The phrase “slow down and take a breath” isn’t just lip service. Purposeful breathing exercises have proven to reduce stress levels almost instantly. (It’s one of the many reasons why meditation, yoga and tai chi can be so beneficial to mood as well). If you feel yourself becoming depressed, stressed or angry, stop and take a deep breath. Practicing breathing throughout the day will help slow your heart rate, reduce your blood pressure, lower the cortisol levels in your body and provide you an opportunity to free your mind of the thoughts that are troubling you.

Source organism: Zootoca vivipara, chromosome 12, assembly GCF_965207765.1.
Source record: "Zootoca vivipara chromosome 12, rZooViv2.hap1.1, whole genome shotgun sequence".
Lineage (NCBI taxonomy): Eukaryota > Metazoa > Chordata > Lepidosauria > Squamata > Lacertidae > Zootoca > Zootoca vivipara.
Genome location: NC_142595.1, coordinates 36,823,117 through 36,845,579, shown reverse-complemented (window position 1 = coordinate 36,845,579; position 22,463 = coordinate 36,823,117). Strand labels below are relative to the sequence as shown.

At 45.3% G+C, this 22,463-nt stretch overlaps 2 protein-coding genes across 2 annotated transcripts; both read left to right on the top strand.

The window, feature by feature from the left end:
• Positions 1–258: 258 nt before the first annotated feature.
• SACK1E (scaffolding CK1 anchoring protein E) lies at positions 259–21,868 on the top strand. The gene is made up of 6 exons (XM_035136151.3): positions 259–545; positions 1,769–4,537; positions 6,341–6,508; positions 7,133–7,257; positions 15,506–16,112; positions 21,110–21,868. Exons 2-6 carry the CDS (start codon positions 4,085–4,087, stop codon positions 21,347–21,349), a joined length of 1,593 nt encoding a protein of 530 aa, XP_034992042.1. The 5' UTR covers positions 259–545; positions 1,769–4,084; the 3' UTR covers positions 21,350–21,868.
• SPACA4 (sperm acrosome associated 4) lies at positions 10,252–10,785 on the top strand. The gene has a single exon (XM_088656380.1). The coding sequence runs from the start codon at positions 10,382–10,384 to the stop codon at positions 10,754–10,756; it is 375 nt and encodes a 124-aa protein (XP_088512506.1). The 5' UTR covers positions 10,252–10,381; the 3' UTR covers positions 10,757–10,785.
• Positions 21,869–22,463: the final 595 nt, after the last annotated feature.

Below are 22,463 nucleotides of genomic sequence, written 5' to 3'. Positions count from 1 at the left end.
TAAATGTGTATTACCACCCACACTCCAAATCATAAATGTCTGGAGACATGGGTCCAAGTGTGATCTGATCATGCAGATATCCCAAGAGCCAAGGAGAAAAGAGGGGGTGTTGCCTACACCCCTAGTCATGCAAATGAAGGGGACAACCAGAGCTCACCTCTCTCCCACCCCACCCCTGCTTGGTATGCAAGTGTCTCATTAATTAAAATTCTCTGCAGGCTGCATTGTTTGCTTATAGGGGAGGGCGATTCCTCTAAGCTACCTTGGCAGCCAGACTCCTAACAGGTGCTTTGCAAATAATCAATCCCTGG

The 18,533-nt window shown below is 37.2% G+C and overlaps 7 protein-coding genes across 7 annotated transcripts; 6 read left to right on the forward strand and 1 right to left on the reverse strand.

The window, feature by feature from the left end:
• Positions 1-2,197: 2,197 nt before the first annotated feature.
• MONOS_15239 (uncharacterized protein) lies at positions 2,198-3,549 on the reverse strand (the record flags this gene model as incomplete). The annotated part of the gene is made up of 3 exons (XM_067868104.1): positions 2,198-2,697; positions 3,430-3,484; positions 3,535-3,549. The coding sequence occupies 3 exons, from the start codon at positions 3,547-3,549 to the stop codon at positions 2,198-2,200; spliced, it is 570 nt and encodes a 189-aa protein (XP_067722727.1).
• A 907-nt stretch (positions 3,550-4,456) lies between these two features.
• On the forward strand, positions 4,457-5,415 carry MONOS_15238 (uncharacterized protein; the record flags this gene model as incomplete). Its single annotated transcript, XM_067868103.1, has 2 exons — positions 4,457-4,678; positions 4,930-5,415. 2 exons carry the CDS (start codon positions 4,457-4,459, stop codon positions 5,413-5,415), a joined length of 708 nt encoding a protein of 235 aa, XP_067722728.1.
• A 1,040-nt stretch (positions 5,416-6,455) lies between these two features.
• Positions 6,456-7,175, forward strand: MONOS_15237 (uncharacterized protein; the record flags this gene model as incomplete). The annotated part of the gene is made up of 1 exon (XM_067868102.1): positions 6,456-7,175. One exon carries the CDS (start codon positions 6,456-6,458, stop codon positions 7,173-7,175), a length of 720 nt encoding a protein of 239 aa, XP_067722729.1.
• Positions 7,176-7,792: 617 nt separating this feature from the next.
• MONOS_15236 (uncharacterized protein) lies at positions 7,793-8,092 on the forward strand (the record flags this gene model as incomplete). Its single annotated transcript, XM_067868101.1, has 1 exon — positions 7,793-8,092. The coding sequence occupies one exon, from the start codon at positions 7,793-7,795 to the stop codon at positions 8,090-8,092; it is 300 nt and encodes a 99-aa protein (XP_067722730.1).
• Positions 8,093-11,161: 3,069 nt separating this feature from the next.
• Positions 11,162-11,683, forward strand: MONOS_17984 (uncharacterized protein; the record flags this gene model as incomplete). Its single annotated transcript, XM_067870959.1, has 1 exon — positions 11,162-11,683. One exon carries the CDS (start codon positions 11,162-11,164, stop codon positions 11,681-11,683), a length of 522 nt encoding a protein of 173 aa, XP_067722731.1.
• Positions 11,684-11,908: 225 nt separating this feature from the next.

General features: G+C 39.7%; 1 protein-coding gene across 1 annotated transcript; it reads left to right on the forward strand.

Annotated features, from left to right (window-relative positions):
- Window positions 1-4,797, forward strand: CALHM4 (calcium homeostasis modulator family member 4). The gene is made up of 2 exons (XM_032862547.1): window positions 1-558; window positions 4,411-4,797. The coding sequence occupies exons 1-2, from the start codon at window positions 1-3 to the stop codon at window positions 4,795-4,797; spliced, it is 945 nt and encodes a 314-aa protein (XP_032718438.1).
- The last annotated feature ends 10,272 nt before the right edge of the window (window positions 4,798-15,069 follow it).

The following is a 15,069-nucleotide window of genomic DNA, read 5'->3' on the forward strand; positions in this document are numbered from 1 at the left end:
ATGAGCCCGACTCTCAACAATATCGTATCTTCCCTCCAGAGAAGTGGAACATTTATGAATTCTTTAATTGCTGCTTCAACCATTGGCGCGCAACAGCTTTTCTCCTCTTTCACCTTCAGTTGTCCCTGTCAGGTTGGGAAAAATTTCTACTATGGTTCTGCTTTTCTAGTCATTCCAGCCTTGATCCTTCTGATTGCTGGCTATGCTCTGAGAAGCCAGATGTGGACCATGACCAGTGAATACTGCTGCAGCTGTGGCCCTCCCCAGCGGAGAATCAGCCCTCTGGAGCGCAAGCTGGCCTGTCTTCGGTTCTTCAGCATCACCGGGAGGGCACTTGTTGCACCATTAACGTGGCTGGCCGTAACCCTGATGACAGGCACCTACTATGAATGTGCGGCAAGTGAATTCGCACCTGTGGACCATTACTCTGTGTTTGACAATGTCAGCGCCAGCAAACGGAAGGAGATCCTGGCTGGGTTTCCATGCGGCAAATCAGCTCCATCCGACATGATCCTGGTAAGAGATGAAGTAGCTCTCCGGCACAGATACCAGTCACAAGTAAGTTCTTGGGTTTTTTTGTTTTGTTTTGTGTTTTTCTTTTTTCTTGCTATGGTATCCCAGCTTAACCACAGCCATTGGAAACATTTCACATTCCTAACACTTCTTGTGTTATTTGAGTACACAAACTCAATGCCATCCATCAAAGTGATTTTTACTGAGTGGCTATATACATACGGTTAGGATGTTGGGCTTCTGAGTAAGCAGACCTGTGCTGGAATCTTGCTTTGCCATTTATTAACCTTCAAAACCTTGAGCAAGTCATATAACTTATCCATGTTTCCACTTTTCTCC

3. Take time to do something you love.

It’s hard to feel good about yourself when you aren’t being kind to yourself. That’s why it’s important to do something nice for yourself every day, whether it’s an activity you love or a special treat just for you. Doing pleasurable things produce dopamine in your brain, which are our “reward” for doing enjoyable activities. Whether you’re inspired by reading a book, performing a hobby, getting your nails done or having lunch with a friend, it’s good to take those moments and treat ourselves. Your body and mind will thank you.

4. Reach out.

One thing we’ve all learned in 2020 is that we are social creatures, and we crave connection in every way, shape and form. Make sure that you’re cultivating and nurturing your friendships and relationships during this time. Pick up the phone, schedule a Zoom call or shoot a text to someone you haven’t seen recently. You won’t just be cheering yourself up – you’ll be sending a smile and happiness to that other person, too.